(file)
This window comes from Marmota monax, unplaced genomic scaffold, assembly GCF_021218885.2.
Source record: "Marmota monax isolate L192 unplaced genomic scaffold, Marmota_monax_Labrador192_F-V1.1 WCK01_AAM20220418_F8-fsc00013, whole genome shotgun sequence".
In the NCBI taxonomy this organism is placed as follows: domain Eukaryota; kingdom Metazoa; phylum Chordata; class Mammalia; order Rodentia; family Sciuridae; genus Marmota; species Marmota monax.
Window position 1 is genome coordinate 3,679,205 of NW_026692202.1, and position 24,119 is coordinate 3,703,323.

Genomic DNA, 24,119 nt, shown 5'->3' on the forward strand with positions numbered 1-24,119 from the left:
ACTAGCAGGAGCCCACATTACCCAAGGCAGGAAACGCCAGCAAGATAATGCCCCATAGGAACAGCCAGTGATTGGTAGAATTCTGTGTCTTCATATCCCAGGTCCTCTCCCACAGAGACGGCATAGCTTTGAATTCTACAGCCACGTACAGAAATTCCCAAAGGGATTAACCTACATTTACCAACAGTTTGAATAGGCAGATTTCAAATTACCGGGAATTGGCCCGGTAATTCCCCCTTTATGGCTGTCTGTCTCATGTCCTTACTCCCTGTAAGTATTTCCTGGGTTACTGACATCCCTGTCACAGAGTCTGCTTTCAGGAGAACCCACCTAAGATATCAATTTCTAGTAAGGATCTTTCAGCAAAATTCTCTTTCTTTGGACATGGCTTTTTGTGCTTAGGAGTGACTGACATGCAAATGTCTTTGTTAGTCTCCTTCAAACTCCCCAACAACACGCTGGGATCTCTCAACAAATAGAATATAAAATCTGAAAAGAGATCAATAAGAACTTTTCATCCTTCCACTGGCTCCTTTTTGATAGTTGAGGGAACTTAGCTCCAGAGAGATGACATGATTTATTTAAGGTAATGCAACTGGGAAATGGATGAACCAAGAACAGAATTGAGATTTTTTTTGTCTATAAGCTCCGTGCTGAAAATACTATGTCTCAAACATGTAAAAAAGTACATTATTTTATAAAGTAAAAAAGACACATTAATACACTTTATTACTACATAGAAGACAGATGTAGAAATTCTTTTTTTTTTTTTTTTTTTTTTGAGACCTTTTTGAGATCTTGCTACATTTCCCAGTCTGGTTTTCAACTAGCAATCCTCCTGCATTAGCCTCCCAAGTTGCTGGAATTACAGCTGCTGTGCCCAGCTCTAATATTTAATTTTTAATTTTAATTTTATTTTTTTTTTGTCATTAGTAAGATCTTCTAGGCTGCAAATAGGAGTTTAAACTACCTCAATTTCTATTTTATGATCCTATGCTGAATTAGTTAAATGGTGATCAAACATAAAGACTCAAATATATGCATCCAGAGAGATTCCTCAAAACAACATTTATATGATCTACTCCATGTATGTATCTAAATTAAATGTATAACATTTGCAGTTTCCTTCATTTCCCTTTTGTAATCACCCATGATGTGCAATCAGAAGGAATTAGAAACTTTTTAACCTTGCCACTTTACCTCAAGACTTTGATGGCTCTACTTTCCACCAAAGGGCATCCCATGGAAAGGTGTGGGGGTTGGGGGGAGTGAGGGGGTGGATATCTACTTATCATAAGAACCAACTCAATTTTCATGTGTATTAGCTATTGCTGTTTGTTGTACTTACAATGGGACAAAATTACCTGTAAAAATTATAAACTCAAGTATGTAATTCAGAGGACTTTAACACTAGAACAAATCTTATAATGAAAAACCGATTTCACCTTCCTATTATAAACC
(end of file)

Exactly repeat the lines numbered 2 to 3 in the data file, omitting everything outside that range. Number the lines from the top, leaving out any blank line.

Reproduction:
Source record: "Marmota monax isolate L192 unplaced genomic scaffold, Marmota_monax_Labrador192_F-V1.1 WCK01_AAM20220418_F8-fsc00013, whole genome shotgun sequence".
In the NCBI taxonomy this organism is placed as follows: domain Eukaryota; kingdom Metazoa; phylum Chordata; class Mammalia; order Rodentia; family Sciuridae; genus Marmota; species Marmota monax.